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Six Days of Creation, Six Millenia

However, there is another explanation for the significance of the twenty-third of Elul, which brings us closer to understanding the base drive behind terror. It also gives us further insight into the problem of the world today, which, according to Kabbalah, is the problem of this whole millennium and the problem that prevents the advent of Messiah.

 

The explanation offered by Hassidism is based upon the idea that each of the days of creation corresponds to one thousand years, as seen from the verse in Psalms “One thousand years are considered in Your eyes like yesterday or the day before as they pass”. As we shall see, this is particularly significant concerning the two days before the twenty-fifth of Elul, which mark the beginning of creation.

 

The sixth day of creation is parallel to the sixth thousand years of creation, the current millennium.13

Two Days of Delights

In the previous interpretation mentioned above, we said that there was a primordial world of seven days that existed before the creation of this present world, this being the primordial World of Chaos that collapsed and died.  This was a negative phenomenon of which our sages say that before He created this world, God created other worlds with which he was not satisfied, “Boreh olamot u’machrivan,” He created worlds and He destroyed them.  This interpretation appears in the Midrash and corresponds to the concept in Kabbalah that there was a primordial World of Chaos, in which the kings reigned and died one after the other.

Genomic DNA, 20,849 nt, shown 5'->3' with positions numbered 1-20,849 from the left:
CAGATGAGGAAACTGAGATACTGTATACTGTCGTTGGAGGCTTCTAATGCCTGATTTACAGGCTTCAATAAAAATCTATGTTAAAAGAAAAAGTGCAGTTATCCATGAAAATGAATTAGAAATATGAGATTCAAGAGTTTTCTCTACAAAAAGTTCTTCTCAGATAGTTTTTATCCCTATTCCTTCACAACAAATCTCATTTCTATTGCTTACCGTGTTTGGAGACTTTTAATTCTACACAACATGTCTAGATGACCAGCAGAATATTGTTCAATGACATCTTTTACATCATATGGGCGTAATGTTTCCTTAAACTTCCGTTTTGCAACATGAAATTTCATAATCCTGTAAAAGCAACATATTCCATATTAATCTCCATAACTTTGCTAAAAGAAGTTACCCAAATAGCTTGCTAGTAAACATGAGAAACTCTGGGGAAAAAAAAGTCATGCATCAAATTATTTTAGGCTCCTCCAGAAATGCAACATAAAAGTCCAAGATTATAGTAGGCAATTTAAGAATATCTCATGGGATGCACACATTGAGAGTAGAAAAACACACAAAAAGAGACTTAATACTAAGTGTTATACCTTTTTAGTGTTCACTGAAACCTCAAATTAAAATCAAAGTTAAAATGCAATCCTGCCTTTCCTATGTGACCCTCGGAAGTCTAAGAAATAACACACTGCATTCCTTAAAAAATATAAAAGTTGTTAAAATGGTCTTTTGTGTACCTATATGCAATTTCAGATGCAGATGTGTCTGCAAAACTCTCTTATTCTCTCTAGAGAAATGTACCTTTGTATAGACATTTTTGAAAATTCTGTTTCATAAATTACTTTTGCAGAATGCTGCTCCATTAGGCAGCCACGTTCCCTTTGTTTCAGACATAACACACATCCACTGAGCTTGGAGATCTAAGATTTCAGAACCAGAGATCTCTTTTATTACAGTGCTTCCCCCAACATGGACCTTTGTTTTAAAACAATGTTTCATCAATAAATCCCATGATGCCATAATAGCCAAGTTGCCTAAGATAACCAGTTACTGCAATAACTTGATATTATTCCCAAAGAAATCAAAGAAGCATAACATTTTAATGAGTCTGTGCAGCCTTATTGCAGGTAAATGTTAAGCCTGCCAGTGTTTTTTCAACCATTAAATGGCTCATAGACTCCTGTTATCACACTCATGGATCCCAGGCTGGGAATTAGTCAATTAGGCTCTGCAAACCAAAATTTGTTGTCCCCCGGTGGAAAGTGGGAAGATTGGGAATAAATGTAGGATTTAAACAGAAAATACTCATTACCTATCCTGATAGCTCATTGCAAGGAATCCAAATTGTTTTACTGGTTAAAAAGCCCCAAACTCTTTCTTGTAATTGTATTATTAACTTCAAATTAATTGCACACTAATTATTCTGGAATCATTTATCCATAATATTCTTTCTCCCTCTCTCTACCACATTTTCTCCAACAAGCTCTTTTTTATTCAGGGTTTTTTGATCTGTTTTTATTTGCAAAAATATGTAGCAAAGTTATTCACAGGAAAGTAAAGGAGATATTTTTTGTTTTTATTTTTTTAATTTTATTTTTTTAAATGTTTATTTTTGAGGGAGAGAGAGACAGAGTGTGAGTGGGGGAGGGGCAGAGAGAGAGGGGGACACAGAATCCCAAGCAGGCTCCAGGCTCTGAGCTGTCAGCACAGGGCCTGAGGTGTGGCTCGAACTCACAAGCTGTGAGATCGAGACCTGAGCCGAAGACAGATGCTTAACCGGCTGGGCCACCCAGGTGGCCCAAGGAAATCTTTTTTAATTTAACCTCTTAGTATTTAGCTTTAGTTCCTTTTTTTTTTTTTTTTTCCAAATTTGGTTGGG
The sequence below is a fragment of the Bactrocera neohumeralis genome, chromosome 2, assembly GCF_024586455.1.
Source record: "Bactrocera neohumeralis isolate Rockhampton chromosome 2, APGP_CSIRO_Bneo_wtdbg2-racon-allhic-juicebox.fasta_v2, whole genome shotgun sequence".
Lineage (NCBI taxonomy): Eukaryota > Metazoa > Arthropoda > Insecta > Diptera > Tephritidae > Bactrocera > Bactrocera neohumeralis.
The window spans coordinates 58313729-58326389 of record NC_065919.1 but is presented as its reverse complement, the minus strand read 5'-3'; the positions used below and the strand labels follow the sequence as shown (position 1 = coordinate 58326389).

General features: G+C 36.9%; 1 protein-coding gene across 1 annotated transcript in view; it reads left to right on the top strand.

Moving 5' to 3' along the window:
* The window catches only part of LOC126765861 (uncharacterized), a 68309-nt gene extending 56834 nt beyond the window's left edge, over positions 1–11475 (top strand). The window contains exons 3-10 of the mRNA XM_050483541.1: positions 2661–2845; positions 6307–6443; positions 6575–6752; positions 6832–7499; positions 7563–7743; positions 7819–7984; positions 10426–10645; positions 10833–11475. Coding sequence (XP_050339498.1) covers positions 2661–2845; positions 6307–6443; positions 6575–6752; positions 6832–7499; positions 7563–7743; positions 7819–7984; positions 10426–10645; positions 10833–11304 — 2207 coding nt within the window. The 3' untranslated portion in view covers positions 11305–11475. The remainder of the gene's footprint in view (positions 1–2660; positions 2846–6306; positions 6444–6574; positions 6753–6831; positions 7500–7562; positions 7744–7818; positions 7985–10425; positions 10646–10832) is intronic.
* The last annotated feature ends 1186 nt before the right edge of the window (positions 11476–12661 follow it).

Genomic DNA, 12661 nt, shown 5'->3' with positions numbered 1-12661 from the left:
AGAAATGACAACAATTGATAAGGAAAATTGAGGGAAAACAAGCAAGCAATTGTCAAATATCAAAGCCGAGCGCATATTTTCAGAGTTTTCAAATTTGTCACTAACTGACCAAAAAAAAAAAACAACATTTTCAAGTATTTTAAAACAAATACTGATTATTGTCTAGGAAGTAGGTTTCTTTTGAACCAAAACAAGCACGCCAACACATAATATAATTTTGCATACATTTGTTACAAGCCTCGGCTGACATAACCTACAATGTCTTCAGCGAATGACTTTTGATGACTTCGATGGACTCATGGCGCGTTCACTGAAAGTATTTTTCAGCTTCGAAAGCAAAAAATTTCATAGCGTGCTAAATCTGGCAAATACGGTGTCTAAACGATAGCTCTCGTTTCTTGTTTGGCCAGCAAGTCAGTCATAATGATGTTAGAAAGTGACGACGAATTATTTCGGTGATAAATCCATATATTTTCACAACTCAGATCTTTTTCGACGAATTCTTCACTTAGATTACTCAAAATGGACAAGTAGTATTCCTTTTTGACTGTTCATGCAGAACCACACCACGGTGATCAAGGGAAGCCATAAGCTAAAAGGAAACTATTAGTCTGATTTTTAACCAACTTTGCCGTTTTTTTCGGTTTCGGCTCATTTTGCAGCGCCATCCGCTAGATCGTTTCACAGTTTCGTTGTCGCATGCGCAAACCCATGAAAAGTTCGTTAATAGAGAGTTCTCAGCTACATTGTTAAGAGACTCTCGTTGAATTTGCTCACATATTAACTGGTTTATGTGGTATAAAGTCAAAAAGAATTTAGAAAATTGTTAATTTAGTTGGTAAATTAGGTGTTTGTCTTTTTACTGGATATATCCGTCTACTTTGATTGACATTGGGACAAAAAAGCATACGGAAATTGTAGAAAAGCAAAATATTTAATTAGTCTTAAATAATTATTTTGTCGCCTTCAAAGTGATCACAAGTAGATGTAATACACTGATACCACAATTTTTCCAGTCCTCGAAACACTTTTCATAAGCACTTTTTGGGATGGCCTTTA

However, the Hassidic interpretation suggests another concept which is purely positive. These two thousand years are the time during which the light of the Torah shone inwardly, towards God, before He took the light and turned it outwards, thus creating the world. This era is a time when the light shone upon God, as it were. This is described as God having delights with the Torah. However, the six hundred thousand letters of the Torah represent the souls of Israel, thus this is the time when God was having delights with the souls of Israel, before their creation. Before He decided to create the world, God actually consulted with those souls who themselves are the letters of this primordial Torah, and according to the counsel that they gave Him, the decision was made, “Let's now use this energy—this light—to create reality.” Thus God’s desire to dwell in the lower worlds was realized.

 

In relation to the higher worlds, lower reality is called a grave in Kabbalah. God has a totally incomprehensible passion to create and enter the lowest realm of existence.  There is a verse in Psalms that reads “When I descend all the way down into the abyss and I find You are there,” the very essence of God is there, in the deep abyss.  This is the culmination of God’s existential passion to dwell below.

 

According to this interpretation, therefore, the two days before the twenty-fifth of Elul correspond to these two millennia.  This is based on the verse [“...shaashuim yom-yom”]. The sages interpret the phrase “yom yom”, “day day”, to mean two millennia, because as mentioned, each of God’s “days” is a thousand years. Thus, the verse itself is clearly alluding to the fact that these are two days relative to the following six days of creation. The first of those two days called “shaashuim yom-yom,” is the twenty-third of Elul. After those two days of having delights with the primordial Torah, come the six days of creation, concluding with Rosh Hashanah, the day on which Adam was created.